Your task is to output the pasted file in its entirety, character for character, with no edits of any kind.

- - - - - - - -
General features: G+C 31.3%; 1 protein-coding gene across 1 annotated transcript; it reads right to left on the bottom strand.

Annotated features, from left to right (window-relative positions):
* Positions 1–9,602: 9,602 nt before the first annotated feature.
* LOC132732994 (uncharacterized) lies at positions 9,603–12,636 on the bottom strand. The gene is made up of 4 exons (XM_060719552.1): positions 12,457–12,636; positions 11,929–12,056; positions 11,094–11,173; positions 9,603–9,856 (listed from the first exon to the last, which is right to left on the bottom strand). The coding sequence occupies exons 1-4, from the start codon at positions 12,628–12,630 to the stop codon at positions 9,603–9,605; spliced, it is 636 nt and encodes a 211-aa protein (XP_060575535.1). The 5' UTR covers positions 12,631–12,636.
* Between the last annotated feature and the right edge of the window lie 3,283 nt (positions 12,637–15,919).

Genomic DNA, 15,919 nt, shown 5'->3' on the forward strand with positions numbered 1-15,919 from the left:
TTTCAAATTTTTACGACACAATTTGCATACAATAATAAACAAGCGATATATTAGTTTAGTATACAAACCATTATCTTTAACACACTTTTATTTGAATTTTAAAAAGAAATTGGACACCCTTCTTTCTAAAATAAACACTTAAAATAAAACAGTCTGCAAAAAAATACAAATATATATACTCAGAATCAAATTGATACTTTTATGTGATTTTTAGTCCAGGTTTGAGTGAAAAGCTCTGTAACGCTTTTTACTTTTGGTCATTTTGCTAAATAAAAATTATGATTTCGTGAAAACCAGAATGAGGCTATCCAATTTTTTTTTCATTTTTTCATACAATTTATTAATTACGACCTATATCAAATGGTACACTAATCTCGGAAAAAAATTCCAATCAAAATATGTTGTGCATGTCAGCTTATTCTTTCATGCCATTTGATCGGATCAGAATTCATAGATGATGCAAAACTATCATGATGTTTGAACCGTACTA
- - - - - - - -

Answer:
General features: G+C 31.3%; 1 protein-coding gene across 1 annotated transcript; it reads right to left on the bottom strand.

Annotated features, from left to right (window-relative positions):
* Positions 1–9,602: 9,602 nt before the first annotated feature.
* LOC132732994 (uncharacterized) lies at positions 9,603–12,636 on the bottom strand. The gene is made up of 4 exons (XM_060719552.1): positions 12,457–12,636; positions 11,929–12,056; positions 11,094–11,173; positions 9,603–9,856 (listed from the first exon to the last, which is right to left on the bottom strand). The coding sequence occupies exons 1-4, from the start codon at positions 12,628–12,630 to the stop codon at positions 9,603–9,605; spliced, it is 636 nt and encodes a 211-aa protein (XP_060575535.1). The 5' UTR covers positions 12,631–12,636.
* Between the last annotated feature and the right edge of the window lie 3,283 nt (positions 12,637–15,919).

Genomic DNA, 15,919 nt, shown 5'->3' on the forward strand with positions numbered 1-15,919 from the left:
TTTCAAATTTTTACGACACAATTTGCATACAATAATAAACAAGCGATATATTAGTTTAGTATACAAACCATTATCTTTAACACACTTTTATTTGAATTTTAAAAAGAAATTGGACACCCTTCTTTCTAAAATAAACACTTAAAATAAAACAGTCTGCAAAAAAATACAAATATATATACTCAGAATCAAATTGATACTTTTATGTGATTTTTAGTCCAGGTTTGAGTGAAAAGCTCTGTAACGCTTTTTACTTTTGGTCATTTTGCTAAATAAAAATTATGATTTCGTGAAAACCAGAATGAGGCTATCCAATTTTTTTTTCATTTTTTCATACAATTTATTAATTACGACCTATATCAAATGGTACACTAATCTCGGAAAAAAATTCCAATCAAAATATGTTGTGCATGTCAGCTTATTCTTTCATGCCATTTGATCGGATCAGAATTCATAGATGATGCAAAACTATCATGATGTTTGAACCGTACTA